In a letter to Algoma-Manitoulin MPP Michael Mantha dated December 17, 2019 Gore Bay Mayor Dan Osborne wrote, “I am writing to you asking for assistance in recruiting a physician. The Town of Gore Bay is approaching a critical point with regards to access to health care in Western Manitoulin.”

“By the spring of 2020, two doctors sharing a position at the Gore Bay Medical Centre will be retiring. The centre has not been successful to date with recruiting a physician. This means that we will be left with one doctor to care for our citizens. The remaining doctor has also indicated that she will not be able to continue on caring for her patients without a replacement doctor or at the least the assistance of a nurse practitioner,” continued Mayor Osborne. 

“According to the Rural Institute of Ontario, compared to other Northern districts Manitoulin has seen steady population growth over the past 20 years, while other regions have had a decline in population. Manitoulin has grown by 20 percent which makes the region unique and therefore it can be argued that there is a greater need for doctors in the region,” wrote Mayor Osborne.  

“There are approximately 2,000 patients listed on the centre’s roster, plus additional patients not listed who are seasonal residents. The shortage of doctors will greatly impact patients’ access to quality care to not only Gore Bay but to the entire Western Manitoulin region.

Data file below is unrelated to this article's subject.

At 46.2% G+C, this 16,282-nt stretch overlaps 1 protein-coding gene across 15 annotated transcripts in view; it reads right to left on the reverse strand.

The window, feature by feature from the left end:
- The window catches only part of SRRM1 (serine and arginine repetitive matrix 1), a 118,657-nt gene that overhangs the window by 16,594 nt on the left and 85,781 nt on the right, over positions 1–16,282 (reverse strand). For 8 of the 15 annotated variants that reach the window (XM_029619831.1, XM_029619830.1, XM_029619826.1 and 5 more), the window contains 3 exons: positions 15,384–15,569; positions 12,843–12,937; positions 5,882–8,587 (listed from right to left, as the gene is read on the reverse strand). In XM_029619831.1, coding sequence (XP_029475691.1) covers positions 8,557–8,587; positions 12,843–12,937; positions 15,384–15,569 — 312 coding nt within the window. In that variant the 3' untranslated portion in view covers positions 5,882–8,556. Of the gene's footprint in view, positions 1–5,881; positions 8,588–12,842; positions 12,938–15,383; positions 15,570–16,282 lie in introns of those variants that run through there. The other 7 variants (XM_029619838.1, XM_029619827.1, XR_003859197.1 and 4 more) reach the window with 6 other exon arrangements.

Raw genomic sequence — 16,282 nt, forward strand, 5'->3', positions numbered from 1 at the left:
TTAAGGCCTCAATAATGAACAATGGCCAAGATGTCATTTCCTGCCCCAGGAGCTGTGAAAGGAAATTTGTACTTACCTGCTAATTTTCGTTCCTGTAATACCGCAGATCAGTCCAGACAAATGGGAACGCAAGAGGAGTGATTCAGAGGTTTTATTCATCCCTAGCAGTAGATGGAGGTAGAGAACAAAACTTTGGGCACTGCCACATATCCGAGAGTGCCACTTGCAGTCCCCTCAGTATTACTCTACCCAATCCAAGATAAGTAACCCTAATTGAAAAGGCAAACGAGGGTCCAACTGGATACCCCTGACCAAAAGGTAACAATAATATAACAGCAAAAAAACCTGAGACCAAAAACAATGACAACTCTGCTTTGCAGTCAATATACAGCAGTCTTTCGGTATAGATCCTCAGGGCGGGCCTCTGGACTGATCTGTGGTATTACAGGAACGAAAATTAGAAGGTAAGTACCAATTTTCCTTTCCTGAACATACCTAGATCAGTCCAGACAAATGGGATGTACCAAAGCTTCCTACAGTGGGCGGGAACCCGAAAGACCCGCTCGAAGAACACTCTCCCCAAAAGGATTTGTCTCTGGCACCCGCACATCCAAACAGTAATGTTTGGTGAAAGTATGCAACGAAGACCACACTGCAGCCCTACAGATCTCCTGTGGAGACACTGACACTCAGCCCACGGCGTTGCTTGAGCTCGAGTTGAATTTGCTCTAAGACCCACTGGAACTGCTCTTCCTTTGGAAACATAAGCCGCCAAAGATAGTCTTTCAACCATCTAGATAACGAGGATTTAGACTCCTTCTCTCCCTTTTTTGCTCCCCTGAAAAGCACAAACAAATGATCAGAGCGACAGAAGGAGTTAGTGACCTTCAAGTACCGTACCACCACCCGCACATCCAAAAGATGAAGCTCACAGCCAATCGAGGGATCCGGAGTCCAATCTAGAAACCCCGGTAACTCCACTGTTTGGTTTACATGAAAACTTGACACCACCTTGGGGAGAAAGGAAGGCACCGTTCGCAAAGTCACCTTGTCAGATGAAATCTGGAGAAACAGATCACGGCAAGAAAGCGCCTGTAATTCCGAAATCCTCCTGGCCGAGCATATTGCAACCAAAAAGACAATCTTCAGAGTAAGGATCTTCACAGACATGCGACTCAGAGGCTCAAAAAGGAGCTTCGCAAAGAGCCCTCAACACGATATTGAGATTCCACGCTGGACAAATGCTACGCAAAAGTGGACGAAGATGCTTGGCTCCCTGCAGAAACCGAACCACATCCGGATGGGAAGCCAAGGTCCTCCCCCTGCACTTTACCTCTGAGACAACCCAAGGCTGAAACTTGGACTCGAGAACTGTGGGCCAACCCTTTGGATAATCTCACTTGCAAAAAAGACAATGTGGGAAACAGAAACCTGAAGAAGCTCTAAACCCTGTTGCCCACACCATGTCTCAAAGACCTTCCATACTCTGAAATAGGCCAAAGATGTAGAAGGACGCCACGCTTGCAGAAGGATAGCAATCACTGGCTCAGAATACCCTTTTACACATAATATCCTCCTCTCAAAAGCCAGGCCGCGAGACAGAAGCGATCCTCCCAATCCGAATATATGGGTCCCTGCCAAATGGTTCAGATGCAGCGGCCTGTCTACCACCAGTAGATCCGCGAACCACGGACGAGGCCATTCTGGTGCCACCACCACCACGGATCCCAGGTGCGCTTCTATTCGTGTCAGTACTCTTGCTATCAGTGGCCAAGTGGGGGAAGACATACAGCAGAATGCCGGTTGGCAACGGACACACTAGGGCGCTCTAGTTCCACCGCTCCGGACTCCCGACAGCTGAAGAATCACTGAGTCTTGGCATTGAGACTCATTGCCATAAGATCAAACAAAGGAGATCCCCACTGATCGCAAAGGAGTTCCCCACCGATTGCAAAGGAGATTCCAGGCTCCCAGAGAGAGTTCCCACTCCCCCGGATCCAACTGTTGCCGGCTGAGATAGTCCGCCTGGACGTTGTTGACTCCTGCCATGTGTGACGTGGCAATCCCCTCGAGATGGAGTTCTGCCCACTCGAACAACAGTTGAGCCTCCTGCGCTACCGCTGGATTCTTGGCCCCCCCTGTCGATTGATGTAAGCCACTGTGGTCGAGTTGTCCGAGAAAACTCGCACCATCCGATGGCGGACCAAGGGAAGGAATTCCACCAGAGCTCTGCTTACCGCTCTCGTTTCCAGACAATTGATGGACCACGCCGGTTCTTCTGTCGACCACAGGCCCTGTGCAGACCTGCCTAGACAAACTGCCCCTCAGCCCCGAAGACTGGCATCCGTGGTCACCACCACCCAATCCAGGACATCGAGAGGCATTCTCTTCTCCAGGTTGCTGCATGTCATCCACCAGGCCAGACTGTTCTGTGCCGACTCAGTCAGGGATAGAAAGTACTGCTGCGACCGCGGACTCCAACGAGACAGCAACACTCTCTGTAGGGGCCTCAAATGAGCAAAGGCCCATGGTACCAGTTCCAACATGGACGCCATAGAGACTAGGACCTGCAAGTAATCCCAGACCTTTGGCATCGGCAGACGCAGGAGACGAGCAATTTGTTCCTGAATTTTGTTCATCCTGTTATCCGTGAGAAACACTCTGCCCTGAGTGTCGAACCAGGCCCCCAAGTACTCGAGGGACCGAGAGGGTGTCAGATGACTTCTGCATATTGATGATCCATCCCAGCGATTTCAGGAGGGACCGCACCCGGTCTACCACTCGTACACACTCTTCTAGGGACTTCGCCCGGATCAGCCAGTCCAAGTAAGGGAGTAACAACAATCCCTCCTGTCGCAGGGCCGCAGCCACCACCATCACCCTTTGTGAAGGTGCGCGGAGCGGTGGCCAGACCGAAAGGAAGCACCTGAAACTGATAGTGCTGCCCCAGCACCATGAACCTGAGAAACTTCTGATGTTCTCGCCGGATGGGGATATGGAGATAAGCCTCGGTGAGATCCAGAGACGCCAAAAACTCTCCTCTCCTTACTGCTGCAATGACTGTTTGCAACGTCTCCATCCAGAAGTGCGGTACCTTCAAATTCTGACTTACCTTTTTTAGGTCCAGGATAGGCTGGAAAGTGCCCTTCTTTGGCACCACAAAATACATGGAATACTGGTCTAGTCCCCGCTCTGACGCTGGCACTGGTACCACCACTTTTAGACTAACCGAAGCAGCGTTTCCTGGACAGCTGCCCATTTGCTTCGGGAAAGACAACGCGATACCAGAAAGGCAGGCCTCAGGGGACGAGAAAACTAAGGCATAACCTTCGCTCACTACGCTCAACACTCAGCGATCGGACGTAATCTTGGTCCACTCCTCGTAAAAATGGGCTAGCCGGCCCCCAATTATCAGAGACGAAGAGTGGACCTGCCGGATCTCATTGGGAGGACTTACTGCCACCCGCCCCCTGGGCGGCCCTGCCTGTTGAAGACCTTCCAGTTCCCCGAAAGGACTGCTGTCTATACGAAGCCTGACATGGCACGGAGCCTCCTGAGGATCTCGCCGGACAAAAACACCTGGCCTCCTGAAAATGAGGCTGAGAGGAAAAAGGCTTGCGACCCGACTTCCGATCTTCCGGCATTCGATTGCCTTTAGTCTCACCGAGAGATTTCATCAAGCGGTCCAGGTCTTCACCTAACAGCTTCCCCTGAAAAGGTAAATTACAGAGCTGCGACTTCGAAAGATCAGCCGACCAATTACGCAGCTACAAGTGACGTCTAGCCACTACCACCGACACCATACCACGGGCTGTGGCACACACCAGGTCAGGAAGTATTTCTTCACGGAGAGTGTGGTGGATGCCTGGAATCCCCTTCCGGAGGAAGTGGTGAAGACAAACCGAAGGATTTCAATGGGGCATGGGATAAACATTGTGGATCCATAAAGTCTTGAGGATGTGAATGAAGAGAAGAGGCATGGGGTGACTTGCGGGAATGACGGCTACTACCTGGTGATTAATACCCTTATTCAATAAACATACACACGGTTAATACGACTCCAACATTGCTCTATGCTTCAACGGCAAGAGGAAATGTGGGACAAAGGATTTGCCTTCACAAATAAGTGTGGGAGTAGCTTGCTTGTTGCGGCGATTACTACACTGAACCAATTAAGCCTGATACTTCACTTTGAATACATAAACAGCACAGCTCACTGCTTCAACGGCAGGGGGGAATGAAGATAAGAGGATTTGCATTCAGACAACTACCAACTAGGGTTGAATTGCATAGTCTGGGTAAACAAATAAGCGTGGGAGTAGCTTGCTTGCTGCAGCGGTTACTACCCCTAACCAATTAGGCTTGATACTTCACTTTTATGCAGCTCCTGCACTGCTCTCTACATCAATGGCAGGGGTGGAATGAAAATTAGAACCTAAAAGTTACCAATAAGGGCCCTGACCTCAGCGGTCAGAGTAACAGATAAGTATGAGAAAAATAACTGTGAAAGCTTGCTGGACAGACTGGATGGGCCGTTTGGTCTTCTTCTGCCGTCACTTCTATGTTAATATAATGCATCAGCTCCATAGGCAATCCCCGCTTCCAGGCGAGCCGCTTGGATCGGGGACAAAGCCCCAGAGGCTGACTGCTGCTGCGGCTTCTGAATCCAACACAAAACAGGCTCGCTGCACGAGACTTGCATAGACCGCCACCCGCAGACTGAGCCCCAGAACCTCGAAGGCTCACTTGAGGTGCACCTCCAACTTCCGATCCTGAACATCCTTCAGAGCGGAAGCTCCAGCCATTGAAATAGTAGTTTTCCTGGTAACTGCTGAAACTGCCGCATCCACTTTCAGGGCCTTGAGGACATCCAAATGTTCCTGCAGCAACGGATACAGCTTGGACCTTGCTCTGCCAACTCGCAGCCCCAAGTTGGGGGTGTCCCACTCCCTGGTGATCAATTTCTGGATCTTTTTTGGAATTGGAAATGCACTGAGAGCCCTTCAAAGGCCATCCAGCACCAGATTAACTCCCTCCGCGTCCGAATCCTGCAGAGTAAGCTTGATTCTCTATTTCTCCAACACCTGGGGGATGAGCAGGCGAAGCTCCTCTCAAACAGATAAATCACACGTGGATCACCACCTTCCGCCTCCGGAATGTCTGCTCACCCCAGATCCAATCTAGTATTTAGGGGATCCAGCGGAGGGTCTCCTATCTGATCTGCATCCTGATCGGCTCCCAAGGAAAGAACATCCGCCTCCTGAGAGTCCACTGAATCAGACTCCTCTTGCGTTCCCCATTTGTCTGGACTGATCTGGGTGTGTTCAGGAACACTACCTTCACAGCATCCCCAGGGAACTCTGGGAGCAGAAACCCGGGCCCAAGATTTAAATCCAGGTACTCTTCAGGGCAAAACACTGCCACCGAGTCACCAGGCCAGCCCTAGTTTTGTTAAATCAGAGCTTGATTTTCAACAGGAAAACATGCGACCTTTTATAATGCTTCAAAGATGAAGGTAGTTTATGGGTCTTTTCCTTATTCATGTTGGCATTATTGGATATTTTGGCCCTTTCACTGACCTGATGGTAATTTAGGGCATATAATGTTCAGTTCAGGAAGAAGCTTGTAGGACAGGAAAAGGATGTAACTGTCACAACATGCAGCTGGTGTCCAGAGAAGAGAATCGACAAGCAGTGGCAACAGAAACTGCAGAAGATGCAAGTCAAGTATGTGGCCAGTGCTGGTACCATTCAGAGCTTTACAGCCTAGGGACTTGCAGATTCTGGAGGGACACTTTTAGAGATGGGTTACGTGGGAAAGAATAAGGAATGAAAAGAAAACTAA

Incentives are needed immediately to successfully recruit a doctor to the Gore Bay Medical Centre. Although the Canadian Collaborative Task Force has been created under the College of Family Physicians of Canada and the Society of Rural Physicians of Canada and have created The Rural Road Map for Action, we are at a point where we will soon be in a crisis regarding access to health care once the doctors at the Medical Health Centre retire,” wrote Mayor Osborne.

Billings Township Council, at a meeting this past Monday, discussed the letter sent by Gore Bay council. “With two doctors at the Gore Bay Medical Centre retiring, the Town of Gore Bay is asking for a support letter to MPP Mike Mantha, Ontario Premier Doug Ford and the Minister of Health Christine Elliott, requesting their support and access to assistance for physician recruitment,” said Billings councillor Sharon Alkenbrack, who chaired the council meeting. Council passed a motion in support of the request from the Town of Gore Bay.

Stasia Carr, deputy clerk of Gore bay told the Recorder the letter has been sent out to all municipal councils and First Nations on Western Manitoulin. She pointed out individual citizens can also put pressure on government officials for help in recruiting a new doctor to the Gore Bay Medical Centre. 

Mr. Mantha said the only thing he has heard from the province in the past, “is that NOSM (Northern Ontario School of Medicine) has been developed and yes, some communities have benefitted from NOSM, but there are still gaps and a lot of shortages of doctors throughout Northern Ontario. This needs to be addressed by the government.”

“I will definitely continue to put pressure on the provincial minister to provide concrete funding, and a plan in place for recruitment of doctors and indicate that the Northern Ontario waiting lists for patients needing doctors continues to get longer,” added Mr. Mantha. “We have emergency rooms in hospitals that are bursting at the seams with patients waiting for doctors and beds in hospitals; and people being put in hallways at hospitals because there are no rooms for them. The province needs to invest more to recruit doctors and make more investments in hospitals.”